Drum and bugle corps are known for their musicianship and precision. Their members spend months learning the music and drill and weeks perfecting their show before beginning the competition season.
This summer, Kiernan Baker of Seward will find out what it’s like firsthand. The SHS graduate was selected to the Colts Drum and Bugle Corps based in Dubuque, Iowa.
Baker first heard about drum and bugle corps when then-band instructor Tommy Krueger showed some video clips during his freshman year. He started looking at groups in the area and, this year, decided to give it a try.
He and Levi Homp, also of Seward, went to a camp in November to see what the corps was about. Baker was notified of a recall audition in December and got an email Jan. 1 telling him he’d made the cut.
“It’s been a whirlwind,” he said.
He’s spent the last five months learning the music (he plays the baritone) and the drill, or the choreography, for the summer show.
The corps got together at its home in Dubuque May 24 and will spend the next
month perfecting its show.
“Then we’ll tour the country,” Baker said.
The tour goes from Chicago east to Georgia and then north to Pennsylvania. In mid-August, the Colts will come back to Indianapolis, Indiana, for the final competition.
Corps are scored at every show they perform, whether it’s a small competition or a regional contest, Baker said. They’re ranked for the preliminary nationals round by their last score. After the prelims, the top teams advance to the semifinals, and the top 12 make the finals.
“The goal is to make finals,” Baker said. “We want to be as good as we can be.”
“The Colts have ranked in the top 25 of all drum corps for the past 34 years, including top-12 international finalist status eight of the past 24 years,” a news release said.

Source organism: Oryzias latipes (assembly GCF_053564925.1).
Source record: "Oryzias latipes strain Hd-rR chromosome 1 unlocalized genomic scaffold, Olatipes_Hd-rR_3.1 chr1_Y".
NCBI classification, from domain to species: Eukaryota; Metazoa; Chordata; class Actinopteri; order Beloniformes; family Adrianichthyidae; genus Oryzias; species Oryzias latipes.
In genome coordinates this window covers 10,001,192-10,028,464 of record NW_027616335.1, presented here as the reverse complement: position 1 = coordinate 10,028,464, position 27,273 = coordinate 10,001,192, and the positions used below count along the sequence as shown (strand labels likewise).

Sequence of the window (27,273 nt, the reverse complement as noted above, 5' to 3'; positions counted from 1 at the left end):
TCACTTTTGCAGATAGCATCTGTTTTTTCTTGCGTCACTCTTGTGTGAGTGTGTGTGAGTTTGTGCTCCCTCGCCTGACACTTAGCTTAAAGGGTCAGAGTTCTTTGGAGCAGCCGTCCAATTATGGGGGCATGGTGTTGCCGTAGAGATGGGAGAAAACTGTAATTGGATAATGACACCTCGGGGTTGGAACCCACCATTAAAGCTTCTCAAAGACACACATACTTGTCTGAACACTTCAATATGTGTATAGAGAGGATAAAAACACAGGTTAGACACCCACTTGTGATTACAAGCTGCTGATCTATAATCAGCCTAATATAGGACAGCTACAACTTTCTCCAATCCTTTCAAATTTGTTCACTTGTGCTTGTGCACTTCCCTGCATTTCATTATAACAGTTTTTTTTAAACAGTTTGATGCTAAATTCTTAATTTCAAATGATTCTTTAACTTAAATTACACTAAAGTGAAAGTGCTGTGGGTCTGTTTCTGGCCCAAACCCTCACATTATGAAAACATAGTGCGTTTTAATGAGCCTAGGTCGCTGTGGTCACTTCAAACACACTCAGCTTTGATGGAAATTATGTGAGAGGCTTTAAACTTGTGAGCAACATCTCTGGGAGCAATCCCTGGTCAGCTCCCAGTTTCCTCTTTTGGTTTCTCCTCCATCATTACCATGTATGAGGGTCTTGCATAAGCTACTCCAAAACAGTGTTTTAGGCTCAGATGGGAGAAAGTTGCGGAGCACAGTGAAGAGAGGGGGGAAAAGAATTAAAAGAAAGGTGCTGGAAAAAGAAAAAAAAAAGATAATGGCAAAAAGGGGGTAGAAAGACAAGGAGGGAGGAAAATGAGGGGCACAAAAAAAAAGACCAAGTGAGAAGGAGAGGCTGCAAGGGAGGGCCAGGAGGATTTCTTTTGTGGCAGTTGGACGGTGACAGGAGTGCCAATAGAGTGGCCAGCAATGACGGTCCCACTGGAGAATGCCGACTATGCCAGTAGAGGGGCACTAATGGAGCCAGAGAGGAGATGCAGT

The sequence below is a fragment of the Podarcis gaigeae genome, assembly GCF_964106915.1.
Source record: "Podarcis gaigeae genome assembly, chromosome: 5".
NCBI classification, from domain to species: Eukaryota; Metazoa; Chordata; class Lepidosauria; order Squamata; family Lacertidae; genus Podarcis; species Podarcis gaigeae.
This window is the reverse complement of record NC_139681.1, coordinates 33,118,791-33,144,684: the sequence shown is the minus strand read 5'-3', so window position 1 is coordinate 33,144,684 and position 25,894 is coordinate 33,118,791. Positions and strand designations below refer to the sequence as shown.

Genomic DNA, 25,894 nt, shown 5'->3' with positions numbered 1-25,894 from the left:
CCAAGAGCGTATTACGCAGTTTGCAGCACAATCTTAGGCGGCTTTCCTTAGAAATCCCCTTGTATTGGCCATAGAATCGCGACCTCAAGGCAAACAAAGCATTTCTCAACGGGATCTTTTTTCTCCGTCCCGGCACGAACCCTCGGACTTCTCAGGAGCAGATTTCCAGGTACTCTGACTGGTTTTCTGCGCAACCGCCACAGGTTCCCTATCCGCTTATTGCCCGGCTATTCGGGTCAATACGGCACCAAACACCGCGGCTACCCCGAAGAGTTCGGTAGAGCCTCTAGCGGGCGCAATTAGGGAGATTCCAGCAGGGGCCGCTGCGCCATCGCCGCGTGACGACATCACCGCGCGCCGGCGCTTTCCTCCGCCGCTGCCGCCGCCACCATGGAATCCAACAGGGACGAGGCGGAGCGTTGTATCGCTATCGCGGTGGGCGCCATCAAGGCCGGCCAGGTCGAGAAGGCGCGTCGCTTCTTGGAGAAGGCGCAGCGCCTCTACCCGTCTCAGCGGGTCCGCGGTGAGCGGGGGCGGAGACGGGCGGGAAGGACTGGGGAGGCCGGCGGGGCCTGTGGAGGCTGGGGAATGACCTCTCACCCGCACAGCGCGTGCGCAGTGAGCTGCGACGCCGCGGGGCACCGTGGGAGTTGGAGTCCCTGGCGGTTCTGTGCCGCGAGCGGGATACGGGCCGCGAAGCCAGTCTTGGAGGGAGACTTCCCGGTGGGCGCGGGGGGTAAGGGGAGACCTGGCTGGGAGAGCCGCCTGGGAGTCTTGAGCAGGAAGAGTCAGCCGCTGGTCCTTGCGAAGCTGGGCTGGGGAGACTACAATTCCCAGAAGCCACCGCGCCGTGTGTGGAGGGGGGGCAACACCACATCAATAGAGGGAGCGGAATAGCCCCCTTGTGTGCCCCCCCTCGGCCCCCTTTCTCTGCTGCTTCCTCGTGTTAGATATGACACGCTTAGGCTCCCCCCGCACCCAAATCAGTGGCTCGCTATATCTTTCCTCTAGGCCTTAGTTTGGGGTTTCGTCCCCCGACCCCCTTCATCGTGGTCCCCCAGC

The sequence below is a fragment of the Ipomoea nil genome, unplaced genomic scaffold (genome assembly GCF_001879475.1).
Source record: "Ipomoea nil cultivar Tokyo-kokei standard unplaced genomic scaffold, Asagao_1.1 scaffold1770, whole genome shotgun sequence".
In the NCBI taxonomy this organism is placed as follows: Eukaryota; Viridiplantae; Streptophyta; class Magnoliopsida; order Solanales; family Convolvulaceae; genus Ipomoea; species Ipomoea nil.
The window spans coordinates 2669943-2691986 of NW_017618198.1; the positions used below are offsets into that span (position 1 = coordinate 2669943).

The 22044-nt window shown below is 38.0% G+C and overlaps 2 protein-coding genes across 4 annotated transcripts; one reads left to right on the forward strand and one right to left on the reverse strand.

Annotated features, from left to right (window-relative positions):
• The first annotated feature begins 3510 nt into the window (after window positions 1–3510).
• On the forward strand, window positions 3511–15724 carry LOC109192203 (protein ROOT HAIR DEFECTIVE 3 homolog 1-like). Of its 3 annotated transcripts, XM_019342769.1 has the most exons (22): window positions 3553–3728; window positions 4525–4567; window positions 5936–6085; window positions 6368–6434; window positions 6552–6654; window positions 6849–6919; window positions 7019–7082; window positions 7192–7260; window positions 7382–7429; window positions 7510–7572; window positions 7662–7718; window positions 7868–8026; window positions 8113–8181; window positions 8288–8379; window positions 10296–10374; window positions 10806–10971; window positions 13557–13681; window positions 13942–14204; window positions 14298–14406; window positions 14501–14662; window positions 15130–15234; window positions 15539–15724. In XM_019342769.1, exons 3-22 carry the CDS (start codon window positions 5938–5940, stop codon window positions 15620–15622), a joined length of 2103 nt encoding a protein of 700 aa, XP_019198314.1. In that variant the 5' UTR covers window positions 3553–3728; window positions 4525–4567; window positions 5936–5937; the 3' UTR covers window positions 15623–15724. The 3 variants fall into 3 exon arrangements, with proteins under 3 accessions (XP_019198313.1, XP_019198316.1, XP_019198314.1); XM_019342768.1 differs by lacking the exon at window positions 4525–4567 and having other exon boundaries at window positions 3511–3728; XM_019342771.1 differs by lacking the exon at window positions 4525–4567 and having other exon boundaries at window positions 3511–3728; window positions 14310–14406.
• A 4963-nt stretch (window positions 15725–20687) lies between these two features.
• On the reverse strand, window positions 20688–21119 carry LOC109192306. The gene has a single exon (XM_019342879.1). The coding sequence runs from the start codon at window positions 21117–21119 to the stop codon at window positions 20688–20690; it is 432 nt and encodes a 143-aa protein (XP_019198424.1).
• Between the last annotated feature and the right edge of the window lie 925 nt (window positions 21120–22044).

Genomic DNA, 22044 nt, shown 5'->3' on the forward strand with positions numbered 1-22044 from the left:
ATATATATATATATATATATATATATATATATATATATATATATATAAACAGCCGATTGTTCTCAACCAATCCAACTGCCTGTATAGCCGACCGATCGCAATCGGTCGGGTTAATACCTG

More than 40 Drum Corps International corps compete around the U.S.
The Colts include 75 horns plus the percussion and color guard. Everyone gets to know everyone else, Baker said.
“The Colts membership experience is an intensive, challenging and high achievement environment where life and leadership skills are taught,” the news release said. “The Colts travel and perform throughout the summer, beginning Memorial Day weekend and concluding the second weekend of August. The group will be in session nearly 80 days and perform over 30 times for an audience estimated to number over 200,000 people while traveling throughout the United States.”
When it travels, the group stays in school gyms. Meals are prepared in a kitchen truck that travels with them. The news release said more than 60,000 meals will be prepared in the truck that includes convection ovens and a walk-in freezer/refrigerator.
The caravan includes four motor coaches, two semi trucks, two vans, one prop truck and a souvenir sales trailer.
Baker said this summer’s show has been well thought out. Performers needed to have the music memorized by the time they moved in so they could focus on the drill during rehearsals.
As a baritone player, Baker needs to be in good physical shape to carry the instrument throughout the summer. He’s been doing three workouts a week, including sprint work and weight training.
On May 3, Baker said he had three of the five songs memorized and was working on the drill.
“There’s a lot of visual – 19 movements,” he said.
According to colts.org, the corps’ website, this year’s theme is When Hell Freezes Over.
“‘Redemption is not just about the survival of our soul. It’s about the revival of a soul that was once dead.’ — Rebekah Hallberg.
“Featuring the music of AC/DC, Robert W. Smith, Camille Saint-Saens, Frederic Chopin and Bob Dylan, the Colts explore the depths and dualities of a place one hopes to never know. In the struggle, there is light. Beyond the inferno, there is ice. Yet no soul is so forsaken that it cannot find its way to heaven’s door,” the website said.
With just four instruments on the horn line, the performances don’t sound like a traditional band or orchestra.
Baker was looking forward to the challenges of the summer – making new friends and growing more confident. He had already learned a lot as he prepared for this summer.
“It’s fun to make music,” he said. “I think it will prepare me for later in life. It’s how to adjust to life without my parents around. I think it will help me grow as a person and musically.”
Baker plans to attend Wayne State College and major in music education and be part of the WSC marching band, as well.
“Just go for it,” was his advice to anyone considering trying out for a drum and bugle corps. “The worst that can happen is they say no.”